Even more, ask yourself if they have the potential to change.

If you believe that’s not going to happen, well, then they don’t fit in the business.

And that’s not to say they are bad people.

It might just be that the rules you established were not the right fit for them. 

You’re actually doing them a disservice by keeping them.

Because if it’s not working for the company, it’s probably not working for them either.

You see…

The more time you debate on the decision, the longer your business suffers and the longer they are not taking an opportunity elsewhere where they do FIT in with the culture.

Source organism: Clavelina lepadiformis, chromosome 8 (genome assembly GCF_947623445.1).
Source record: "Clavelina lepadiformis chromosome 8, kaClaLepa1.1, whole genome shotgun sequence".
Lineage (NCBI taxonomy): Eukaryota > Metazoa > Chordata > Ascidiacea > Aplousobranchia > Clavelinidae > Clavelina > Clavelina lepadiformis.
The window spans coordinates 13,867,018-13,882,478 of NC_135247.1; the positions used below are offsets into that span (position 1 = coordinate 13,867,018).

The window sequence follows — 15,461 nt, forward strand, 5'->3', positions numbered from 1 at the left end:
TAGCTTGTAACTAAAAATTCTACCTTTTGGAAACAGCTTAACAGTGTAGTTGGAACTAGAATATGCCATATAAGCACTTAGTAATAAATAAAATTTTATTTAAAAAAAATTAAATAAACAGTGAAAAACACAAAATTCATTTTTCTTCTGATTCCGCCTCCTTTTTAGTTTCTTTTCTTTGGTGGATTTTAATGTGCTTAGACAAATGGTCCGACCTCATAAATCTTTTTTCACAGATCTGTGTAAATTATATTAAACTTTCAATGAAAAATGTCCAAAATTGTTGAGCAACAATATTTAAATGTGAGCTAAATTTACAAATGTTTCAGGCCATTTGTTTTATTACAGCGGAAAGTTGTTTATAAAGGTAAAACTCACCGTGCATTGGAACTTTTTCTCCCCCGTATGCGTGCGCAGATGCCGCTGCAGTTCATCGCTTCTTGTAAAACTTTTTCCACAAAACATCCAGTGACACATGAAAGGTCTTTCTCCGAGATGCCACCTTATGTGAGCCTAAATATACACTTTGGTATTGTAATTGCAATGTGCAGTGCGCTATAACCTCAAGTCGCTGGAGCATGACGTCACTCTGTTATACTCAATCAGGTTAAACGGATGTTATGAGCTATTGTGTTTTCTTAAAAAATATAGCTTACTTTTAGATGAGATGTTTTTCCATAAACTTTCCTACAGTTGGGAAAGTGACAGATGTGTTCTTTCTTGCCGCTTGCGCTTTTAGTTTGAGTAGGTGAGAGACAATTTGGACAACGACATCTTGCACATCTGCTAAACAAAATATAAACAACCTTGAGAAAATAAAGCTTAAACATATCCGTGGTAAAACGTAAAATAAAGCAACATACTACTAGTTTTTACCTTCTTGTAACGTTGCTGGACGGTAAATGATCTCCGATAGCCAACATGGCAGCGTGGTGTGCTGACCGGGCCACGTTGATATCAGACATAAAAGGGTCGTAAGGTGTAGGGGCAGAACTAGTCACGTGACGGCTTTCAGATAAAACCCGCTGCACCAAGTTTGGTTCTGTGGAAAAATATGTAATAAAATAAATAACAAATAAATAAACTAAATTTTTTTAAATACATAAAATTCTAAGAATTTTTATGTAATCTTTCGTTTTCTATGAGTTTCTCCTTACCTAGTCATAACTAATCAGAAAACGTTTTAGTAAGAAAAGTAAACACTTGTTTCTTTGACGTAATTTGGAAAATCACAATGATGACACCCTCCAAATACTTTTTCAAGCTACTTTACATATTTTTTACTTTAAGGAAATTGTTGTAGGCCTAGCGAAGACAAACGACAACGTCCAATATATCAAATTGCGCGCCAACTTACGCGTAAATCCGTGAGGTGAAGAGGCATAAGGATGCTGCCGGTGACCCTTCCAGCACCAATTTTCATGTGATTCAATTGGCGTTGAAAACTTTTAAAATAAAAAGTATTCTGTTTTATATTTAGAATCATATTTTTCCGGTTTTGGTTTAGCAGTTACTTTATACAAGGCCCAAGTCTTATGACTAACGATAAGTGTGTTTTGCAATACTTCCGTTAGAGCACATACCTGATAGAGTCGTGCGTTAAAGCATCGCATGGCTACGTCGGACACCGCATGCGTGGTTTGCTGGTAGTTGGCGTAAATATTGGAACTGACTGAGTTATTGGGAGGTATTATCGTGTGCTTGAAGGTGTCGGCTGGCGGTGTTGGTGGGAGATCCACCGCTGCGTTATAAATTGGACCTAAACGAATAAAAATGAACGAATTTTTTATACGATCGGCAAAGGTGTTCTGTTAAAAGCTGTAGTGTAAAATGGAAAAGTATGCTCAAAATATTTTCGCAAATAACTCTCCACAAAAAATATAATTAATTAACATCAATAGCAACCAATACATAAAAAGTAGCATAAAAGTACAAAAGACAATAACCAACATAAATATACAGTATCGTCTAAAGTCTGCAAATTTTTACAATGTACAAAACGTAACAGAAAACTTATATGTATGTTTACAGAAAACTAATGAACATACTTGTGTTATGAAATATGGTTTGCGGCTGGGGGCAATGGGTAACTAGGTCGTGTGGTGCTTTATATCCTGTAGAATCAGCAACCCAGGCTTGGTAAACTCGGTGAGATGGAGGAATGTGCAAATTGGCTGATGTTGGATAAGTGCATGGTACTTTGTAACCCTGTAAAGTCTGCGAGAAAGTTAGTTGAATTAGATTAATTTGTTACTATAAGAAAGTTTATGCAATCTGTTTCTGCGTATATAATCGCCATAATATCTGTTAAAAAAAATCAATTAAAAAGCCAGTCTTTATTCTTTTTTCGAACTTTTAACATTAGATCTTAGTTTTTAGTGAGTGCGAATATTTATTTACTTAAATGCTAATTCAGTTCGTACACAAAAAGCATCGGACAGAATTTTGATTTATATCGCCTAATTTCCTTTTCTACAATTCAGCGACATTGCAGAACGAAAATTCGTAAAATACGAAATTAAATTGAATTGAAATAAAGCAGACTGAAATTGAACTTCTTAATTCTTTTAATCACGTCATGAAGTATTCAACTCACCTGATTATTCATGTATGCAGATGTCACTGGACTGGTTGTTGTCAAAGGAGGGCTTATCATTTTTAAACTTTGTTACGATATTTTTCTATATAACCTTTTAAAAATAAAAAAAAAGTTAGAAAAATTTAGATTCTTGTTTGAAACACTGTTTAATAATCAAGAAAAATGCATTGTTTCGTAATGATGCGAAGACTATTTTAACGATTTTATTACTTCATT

So you’re screwing your team, your business, and even yourself in the process.

As the founder/CEO, you get to dictate the rules of the game.

I don’t want to compare it to a dictatorship. It isn’t.

But the thing is, you are the one who has the final say on whether someone gets to stay or not.

If you believe someone in your team is negatively impacting your culture, you decide if they stay or not.

And so… you’re the one who decides if the ship pivots and corrects course or sinks.

3 Takeaways on firing when there’s no culture fit:

  • As the CEO, you have to be the guardian of the culture. It falls on you to monitor your employees, see how they perform, and watch if they are a negative influence on the company.
  • Don’t put an employee’s performance above your company’s core values. Toxicity will spread to the rest of the team.